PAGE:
Every once in a while, a series of days come along that are filled with so much sadness that I find myself asking, “What compels some people?”
With news of the massacre in Oslo, Sweden, spreading, the world is introduced to a psychopath. Anders Behring Breivik shot and killed more than 80 people — including many youths — in an oceanside resort on Friday. The L.A. Times ran a headling this morning quoting the killer, who allegedly said “You’re all going to die.”
Chilling stuff. What compels people? What compelled Breivik to think his rampage was going to be anything but one of the most egregious and horrific acts of humanity (outside of war) in the 21st century?
I’m not sure I want to know the answer to that question.
Then, on Saturday, five-time Grammy winner Amy Winehouse was found dead in her London home. The cause of death is not know at this time. Winehouse was best known in the U.S. for her hit “Rehab,” but it was fewer than 12 steps to her demise; Drug-fueled rages, run-ins with both U.S. and British police and hit-or-miss performances.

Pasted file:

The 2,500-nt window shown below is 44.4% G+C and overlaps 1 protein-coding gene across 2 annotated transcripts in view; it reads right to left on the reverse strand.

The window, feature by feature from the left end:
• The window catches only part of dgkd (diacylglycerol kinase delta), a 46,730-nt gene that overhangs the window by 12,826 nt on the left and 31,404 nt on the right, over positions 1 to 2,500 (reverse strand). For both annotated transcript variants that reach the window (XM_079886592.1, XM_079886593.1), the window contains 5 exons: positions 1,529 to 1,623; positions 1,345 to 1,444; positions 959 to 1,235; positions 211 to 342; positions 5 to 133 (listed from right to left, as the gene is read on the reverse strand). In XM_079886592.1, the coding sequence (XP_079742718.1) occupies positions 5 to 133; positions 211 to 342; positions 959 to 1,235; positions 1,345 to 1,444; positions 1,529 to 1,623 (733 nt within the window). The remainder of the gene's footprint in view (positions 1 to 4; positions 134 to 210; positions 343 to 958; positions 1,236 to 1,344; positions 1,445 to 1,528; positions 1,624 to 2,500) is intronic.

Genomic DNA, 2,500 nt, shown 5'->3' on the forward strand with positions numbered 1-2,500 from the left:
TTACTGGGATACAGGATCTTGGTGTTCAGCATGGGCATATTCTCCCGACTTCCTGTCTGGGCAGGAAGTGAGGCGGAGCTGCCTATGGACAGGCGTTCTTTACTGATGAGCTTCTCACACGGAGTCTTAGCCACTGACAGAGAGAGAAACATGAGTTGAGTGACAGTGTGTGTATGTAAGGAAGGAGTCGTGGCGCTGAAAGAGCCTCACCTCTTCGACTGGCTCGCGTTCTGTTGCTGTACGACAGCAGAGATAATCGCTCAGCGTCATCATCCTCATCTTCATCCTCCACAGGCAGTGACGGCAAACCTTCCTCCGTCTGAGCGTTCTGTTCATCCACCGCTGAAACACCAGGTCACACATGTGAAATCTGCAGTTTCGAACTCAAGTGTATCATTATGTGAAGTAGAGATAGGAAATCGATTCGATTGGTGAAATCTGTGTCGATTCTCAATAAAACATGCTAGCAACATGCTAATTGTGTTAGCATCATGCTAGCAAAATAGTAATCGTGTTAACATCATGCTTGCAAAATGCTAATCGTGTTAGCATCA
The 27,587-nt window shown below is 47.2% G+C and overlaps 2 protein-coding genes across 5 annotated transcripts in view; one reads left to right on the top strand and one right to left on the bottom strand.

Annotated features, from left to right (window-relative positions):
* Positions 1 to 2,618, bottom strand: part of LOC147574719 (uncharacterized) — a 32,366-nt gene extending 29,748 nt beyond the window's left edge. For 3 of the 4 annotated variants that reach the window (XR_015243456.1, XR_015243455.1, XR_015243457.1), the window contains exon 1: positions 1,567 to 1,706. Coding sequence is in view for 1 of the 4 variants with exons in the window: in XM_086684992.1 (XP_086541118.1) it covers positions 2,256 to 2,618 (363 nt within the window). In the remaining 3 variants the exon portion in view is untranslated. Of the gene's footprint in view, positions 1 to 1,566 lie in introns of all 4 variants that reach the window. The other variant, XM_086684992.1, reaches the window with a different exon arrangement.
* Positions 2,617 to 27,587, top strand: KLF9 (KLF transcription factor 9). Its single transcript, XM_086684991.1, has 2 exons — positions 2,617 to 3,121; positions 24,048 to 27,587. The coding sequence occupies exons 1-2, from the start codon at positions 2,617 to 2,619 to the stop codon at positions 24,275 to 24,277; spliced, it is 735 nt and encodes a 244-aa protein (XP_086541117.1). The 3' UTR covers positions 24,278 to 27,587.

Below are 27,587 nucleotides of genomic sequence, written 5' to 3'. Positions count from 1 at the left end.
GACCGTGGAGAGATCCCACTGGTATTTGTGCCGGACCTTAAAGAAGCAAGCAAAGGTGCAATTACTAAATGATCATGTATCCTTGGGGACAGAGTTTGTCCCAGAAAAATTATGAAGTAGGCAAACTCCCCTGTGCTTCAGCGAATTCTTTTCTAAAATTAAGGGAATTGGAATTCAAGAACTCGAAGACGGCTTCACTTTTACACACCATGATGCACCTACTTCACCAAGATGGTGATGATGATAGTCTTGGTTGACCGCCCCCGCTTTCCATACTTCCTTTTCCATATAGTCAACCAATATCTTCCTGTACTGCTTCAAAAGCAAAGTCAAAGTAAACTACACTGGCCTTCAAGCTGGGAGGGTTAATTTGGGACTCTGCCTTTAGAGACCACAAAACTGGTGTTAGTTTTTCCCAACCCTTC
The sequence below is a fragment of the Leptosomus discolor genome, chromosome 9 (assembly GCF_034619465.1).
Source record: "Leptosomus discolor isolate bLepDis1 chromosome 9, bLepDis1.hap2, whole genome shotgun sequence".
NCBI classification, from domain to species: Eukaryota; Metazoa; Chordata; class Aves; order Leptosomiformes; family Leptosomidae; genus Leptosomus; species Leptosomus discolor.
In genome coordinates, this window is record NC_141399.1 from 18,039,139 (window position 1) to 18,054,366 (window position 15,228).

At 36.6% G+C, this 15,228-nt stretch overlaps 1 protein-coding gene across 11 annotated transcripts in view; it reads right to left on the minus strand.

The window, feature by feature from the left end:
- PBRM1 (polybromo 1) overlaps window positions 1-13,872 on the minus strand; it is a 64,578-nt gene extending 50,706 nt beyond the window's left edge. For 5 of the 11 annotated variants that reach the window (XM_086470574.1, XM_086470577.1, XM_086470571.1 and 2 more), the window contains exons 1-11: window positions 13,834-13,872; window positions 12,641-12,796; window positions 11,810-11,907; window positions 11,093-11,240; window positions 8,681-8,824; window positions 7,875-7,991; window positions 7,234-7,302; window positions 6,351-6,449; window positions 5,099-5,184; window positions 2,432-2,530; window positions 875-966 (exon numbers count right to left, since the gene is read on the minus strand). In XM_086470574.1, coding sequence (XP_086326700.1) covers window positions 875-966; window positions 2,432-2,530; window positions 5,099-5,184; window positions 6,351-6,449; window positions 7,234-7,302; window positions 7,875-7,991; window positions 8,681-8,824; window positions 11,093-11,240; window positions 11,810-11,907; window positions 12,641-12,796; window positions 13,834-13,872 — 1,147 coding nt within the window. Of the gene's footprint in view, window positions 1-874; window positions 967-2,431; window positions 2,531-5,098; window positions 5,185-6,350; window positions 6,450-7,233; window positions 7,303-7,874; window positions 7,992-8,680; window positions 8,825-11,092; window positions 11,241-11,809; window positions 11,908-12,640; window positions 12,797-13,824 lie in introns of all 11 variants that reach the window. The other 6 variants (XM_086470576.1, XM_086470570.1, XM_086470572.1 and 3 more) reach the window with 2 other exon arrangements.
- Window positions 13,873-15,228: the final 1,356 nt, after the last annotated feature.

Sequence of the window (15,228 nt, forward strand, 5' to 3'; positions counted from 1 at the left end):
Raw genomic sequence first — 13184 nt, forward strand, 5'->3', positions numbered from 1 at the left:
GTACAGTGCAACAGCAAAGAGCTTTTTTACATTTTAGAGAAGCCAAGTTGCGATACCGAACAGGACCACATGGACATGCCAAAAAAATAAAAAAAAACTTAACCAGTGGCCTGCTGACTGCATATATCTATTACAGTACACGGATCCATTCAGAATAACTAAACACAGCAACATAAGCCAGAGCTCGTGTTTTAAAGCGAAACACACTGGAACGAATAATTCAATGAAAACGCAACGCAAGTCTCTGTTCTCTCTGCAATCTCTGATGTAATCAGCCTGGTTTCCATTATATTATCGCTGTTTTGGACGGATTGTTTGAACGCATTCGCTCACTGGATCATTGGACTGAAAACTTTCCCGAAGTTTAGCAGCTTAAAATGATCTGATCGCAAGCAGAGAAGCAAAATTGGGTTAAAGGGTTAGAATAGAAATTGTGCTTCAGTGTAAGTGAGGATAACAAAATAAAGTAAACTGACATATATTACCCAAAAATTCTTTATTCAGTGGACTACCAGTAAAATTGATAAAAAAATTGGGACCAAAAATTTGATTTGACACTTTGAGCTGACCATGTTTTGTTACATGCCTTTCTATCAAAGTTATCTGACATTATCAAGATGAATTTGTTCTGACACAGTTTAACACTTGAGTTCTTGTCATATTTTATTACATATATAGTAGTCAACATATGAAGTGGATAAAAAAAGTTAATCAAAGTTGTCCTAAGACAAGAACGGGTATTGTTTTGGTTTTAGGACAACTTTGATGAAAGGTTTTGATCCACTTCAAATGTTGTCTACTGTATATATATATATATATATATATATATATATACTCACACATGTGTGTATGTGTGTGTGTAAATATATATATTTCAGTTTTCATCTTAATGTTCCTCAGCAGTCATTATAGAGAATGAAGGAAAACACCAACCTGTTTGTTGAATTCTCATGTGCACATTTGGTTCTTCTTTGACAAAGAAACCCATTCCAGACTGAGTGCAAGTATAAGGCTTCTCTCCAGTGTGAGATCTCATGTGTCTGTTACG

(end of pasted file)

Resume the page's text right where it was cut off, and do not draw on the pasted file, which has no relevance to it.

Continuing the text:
In death Winehouse joins a much smarter crowd than she ever ran with in life, grouping with iconoclast pop music artists Kurt Cobain, Jimi Hendrix, Janis Joplin and Jim Morrison to become the fifth in a quartet for the ages. That age being 27, of course.
What compels people? What compelled Winehouse to such urges of self-destruction and yet, surges of artistic brilliance? And why was no one within her inner circle compelled to step in and save her life?
What compels people? Questions of motivation are rarely answered truthfully.